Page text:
Which leads me to another important point; I think of the most frustrating things about the discussion on orphan care is that it often is all about child care and diaper changing, which then  leaves out many of us who have other valuable skills that we could be offering as part of the solution.   You see what I mean here is someone who might be an incredible businesswoman, or who has awesome skills in the area of administration, and these people leave the talks about orphan care thinking that the only thing that they can help with is a few dollars a month towards a sponsorship, or else they have to give up their lives as missionaries if they want to do any good in the world.

Not so!   

What I am saying is that there are a million ways to make a difference in the world,  and I come bearing proof. 

Understand first before I go further, that this other work I do here in Ethiopia is in no way affiliated with Bring Love In, no ministry funds are used to support the business, and no resources are shared (different office, different staff, different everything).  In fact the business that I am going to talk about here is a major financial supporter of Bring Love In, and it pays the entire living salary for my family and I so that we are able to donate of our time to the ministry.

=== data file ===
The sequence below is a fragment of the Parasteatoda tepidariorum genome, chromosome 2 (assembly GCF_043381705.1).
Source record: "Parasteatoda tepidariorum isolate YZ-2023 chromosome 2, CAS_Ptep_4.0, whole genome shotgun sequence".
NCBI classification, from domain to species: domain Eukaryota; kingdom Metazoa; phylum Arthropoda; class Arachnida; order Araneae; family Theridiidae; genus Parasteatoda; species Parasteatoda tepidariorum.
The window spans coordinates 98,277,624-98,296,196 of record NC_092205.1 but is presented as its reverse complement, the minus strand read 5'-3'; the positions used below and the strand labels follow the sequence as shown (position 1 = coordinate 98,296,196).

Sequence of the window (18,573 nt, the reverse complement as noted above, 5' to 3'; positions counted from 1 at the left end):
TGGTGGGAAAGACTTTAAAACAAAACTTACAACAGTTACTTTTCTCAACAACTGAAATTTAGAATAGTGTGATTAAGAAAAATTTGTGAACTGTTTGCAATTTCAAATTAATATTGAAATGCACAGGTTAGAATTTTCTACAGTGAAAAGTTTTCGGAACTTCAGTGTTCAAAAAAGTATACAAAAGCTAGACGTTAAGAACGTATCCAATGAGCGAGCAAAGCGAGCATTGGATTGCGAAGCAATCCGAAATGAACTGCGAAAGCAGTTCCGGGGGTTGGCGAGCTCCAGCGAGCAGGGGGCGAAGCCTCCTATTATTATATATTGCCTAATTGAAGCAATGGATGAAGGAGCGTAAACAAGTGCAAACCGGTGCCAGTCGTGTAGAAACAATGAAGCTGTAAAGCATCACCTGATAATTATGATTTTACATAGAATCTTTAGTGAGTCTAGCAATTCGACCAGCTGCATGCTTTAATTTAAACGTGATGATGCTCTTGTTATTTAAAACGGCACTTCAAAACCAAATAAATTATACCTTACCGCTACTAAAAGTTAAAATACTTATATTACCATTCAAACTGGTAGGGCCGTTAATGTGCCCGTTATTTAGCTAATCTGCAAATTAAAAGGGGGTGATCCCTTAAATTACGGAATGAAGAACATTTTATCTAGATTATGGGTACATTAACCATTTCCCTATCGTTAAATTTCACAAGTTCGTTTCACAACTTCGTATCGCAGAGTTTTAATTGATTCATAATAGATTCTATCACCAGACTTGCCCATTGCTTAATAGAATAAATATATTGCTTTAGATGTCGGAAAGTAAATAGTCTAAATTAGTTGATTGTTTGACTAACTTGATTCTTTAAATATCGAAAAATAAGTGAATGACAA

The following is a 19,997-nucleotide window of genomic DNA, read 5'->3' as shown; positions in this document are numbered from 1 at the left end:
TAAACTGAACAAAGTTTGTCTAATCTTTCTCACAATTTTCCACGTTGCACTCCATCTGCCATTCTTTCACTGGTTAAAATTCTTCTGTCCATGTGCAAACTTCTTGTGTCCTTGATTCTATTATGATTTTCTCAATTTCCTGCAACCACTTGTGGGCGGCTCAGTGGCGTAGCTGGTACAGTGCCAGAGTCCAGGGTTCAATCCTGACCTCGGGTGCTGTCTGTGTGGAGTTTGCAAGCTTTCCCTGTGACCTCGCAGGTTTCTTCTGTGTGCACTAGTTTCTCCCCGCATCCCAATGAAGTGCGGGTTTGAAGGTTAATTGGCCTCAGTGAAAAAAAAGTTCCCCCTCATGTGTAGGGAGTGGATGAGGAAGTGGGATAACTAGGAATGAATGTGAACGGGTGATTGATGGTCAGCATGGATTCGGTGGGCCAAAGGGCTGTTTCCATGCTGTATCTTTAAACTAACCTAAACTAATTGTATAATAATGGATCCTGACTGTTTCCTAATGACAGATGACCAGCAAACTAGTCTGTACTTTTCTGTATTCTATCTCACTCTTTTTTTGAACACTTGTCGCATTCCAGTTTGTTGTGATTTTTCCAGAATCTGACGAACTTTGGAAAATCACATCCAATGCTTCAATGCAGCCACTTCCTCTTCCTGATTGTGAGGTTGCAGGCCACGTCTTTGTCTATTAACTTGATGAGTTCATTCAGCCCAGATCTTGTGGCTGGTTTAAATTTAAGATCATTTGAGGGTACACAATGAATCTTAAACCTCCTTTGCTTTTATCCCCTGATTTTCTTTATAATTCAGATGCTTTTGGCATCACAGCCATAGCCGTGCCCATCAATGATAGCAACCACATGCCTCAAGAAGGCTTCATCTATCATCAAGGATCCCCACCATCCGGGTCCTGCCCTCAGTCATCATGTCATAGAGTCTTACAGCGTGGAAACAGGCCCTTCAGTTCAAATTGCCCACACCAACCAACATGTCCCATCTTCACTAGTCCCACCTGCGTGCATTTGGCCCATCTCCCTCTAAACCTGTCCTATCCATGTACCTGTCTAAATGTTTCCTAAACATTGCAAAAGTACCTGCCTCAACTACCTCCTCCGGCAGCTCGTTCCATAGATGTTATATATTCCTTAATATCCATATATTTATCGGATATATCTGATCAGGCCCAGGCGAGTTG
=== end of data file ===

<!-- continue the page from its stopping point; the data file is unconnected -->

I want to use the company that I co-founded with Scott Friesen who lives in Austin, Texas as an example today of how all of us can apply our skills towards making a difference in the orphan crisis, even if we didn’t happen to be born with the best diaper changer skills.  

The company is called Verdant Frontiers, and what we do is create businesses in Ethiopia that give jobs, and bring markets to areas where they don’t currently exist.  For example our latest project is a cattle feedlot, and what we do is purchase young cows from local farmers, giving them access to a market for their products that is otherwise nearly nonexistent. The first phase of the farm is under construction now and 2015 it will purchase enough cows from local farmers to give the equivalent of over 2000 jobs to local pastoralist farmers, while providing another 300 direct employment positions as well.   Another area that we work is in the medical business, we invested in a local company and expanded its reach to where we now handle nearly 40% of all the medical diagnostic scans in the country through our clinics, we do CT, MRI and Ultrasound scans, for a fraction of what it would cost in the rest of the world.  And the cool thing is we do all of this not as a non-profit but we set these businesses up as real profit focused businesses that pay handsome dividends to our investors, and offer top paying jobs for locals.